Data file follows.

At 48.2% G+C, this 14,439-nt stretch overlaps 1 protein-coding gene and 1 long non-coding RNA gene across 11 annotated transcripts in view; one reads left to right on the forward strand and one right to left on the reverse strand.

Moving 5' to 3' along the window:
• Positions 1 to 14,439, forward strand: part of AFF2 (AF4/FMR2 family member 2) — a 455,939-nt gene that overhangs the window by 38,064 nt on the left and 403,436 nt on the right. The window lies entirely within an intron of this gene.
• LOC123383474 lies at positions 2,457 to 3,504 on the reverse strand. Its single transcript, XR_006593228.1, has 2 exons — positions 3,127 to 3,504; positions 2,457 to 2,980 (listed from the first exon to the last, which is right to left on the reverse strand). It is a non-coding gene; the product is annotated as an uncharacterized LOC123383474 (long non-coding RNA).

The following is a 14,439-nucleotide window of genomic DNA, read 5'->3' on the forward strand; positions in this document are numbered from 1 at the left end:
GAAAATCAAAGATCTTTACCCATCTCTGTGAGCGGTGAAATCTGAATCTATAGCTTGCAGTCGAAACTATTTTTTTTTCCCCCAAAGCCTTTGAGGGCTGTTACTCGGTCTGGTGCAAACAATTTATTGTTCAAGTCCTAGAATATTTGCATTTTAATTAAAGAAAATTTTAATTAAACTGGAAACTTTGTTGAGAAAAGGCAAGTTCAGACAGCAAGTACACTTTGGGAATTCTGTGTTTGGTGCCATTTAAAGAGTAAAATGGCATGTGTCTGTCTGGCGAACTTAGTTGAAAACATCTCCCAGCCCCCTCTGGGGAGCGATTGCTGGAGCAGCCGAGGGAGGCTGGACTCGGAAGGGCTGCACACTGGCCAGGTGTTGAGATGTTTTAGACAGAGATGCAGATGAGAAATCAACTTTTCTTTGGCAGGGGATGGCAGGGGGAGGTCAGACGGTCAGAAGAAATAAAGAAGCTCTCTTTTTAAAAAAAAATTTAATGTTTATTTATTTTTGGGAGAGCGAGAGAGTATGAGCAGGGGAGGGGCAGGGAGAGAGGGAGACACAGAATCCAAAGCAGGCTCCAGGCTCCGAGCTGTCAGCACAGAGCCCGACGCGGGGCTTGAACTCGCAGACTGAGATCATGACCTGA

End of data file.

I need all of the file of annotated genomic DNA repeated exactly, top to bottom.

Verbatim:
At 48.2% G+C, this 14,439-nt stretch overlaps 1 protein-coding gene and 1 long non-coding RNA gene across 11 annotated transcripts in view; one reads left to right on the forward strand and one right to left on the reverse strand.

Moving 5' to 3' along the window:
• Positions 1 to 14,439, forward strand: part of AFF2 (AF4/FMR2 family member 2) — a 455,939-nt gene that overhangs the window by 38,064 nt on the left and 403,436 nt on the right. The window lies entirely within an intron of this gene.
• LOC123383474 lies at positions 2,457 to 3,504 on the reverse strand. Its single transcript, XR_006593228.1, has 2 exons — positions 3,127 to 3,504; positions 2,457 to 2,980 (listed from the first exon to the last, which is right to left on the reverse strand). It is a non-coding gene; the product is annotated as an uncharacterized LOC123383474 (long non-coding RNA).

The following is a 14,439-nucleotide window of genomic DNA, read 5'->3' on the forward strand; positions in this document are numbered from 1 at the left end:
GAAAATCAAAGATCTTTACCCATCTCTGTGAGCGGTGAAATCTGAATCTATAGCTTGCAGTCGAAACTATTTTTTTTTCCCCCAAAGCCTTTGAGGGCTGTTACTCGGTCTGGTGCAAACAATTTATTGTTCAAGTCCTAGAATATTTGCATTTTAATTAAAGAAAATTTTAATTAAACTGGAAACTTTGTTGAGAAAAGGCAAGTTCAGACAGCAAGTACACTTTGGGAATTCTGTGTTTGGTGCCATTTAAAGAGTAAAATGGCATGTGTCTGTCTGGCGAACTTAGTTGAAAACATCTCCCAGCCCCCTCTGGGGAGCGATTGCTGGAGCAGCCGAGGGAGGCTGGACTCGGAAGGGCTGCACACTGGCCAGGTGTTGAGATGTTTTAGACAGAGATGCAGATGAGAAATCAACTTTTCTTTGGCAGGGGATGGCAGGGGGAGGTCAGACGGTCAGAAGAAATAAAGAAGCTCTCTTTTTAAAAAAAAATTTAATGTTTATTTATTTTTGGGAGAGCGAGAGAGTATGAGCAGGGGAGGGGCAGGGAGAGAGGGAGACACAGAATCCAAAGCAGGCTCCAGGCTCCGAGCTGTCAGCACAGAGCCCGACGCGGGGCTTGAACTCGCAGACTGAGATCATGACCTGA